Fame so widely diffused nearly always melts into the mists of legend. And so, it is with Phar Lap. The horse that is generally acclaimed to be the greatest ever foaled in Australasia stepped into the birdcage at Trentham racecourse to be sold as a yearling at around 5 o’clock on the afternoon of 24 January 1928; he was the last lot offered. Earlier in the day, the New Zealand record price for a yearling had been broken when 2300 guineas were given on behalf of George Greenwood for a Limond colt, but there was very little interest in this last fellow, Lot No. 41. There were only two serious bidders, Hugh Telford and Sid Reid, and Reid was bidding on behalf of an absentee client who had quit the sales early because of a heavy cold. In the circumstances, Reid didn’t feel comfortable continuing to up the ante and withdrew from the duel. It was in this way that the big and gangling youngster became the property of Hugh Telford for just 160 guineas.
The real story behind the 1928 A.J.C. Derby began on a Tuesday morning in August 1926 and the dispersal sale of E. G. Blume’s Woodlands Stud. Edward Goddard Blume was one of Queensland’s best-known pastoralists, having moved to the colony in 1889-90. In the course of a few years, he had established himself with extensive properties on the Thompson River and beyond, including Bexley, Oakleigh Park, Yamburra, Forrester and Dunrobin stations. As a racing man, he was one of Queensland’s greatest supporters. In his first forays on the Turf, Blume had raced under the pseudonym of ‘F. J. Craven’ and in 1911 struck the jackpot with Lady Medallist, whom he bought as a tried horse and later that year won both the Craven Plate and Caulfield Cup with her. It was then that he decided to start a stud, buying the old Woodlands homestead on the middle Hunter where the late Henry Charles White had bred horses so many years before.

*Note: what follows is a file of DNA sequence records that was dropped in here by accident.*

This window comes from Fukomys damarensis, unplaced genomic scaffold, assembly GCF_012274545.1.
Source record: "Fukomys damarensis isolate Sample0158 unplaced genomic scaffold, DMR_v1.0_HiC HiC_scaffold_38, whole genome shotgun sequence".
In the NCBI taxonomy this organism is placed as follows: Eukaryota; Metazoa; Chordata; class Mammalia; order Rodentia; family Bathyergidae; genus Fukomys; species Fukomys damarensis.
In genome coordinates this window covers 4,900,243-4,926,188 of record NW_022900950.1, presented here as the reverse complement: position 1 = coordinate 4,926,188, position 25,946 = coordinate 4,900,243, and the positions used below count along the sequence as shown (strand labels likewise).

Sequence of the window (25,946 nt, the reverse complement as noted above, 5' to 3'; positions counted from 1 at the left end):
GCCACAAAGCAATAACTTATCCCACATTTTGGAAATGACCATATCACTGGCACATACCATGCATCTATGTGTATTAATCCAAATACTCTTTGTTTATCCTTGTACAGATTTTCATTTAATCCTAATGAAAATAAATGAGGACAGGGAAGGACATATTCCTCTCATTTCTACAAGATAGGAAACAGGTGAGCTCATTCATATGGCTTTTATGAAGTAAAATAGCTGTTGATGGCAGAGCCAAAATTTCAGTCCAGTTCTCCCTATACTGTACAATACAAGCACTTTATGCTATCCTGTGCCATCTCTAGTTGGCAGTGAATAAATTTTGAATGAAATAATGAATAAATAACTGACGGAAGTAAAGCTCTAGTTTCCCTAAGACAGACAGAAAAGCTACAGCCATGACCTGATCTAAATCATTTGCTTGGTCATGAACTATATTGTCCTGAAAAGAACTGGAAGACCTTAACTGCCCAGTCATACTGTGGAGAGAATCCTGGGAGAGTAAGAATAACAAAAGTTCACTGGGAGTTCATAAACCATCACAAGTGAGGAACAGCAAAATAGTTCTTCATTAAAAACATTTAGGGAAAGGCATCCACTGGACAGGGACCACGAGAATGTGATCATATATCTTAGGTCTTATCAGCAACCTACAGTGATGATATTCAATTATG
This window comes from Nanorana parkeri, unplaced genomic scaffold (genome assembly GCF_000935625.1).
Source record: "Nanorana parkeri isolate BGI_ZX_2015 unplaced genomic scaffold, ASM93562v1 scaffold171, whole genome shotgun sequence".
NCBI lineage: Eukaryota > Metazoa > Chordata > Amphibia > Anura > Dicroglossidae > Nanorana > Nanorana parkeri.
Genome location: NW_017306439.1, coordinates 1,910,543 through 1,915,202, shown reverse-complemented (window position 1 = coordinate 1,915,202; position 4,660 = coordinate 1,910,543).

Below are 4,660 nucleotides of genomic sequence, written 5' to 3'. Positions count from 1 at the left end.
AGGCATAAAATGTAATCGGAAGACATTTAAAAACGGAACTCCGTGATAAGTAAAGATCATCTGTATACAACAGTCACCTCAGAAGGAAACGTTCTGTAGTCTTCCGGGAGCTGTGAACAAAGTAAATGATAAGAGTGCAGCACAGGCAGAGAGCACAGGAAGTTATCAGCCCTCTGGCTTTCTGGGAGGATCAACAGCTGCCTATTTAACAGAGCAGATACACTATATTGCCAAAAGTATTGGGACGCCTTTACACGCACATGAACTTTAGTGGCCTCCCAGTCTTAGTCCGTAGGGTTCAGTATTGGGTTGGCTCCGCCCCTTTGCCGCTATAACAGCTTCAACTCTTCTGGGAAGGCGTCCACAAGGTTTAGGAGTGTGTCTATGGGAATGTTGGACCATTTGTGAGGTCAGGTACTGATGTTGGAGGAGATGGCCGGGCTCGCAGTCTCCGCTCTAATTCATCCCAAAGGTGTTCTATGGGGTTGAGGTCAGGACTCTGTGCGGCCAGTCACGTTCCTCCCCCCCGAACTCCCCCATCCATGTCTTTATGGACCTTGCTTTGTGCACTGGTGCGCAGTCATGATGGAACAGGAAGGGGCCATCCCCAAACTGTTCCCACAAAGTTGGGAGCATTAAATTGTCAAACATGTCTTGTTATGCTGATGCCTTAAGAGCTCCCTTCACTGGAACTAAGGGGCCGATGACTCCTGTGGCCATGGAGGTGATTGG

Our chapter on the 1917 renewal of the A.J.C. classic narrated the early history of the Melton Stud and the emergence of The Welkin as Australia’s leading stallion. As we have seen, over the years The Welkin sired some wonderful youngsters and older middle-distance horses, and Ernest Clarke, who owned him, retained many of them to race in his colours. But when Clarke sold Gloaming as a yearling, he lost the best horse The Welkin ever got, and the only one to win an A.J.C. Derby. It seemed rather fitting, therefore, that when Ernest Clarke finally did manage to win the Derby at Randwick, it was with a homebred colt by Cyklon, the stallion that succeeded The Welkin at his famous stud. Cyklon’s history, and how he came to be installed at Melton Park, is worth relating.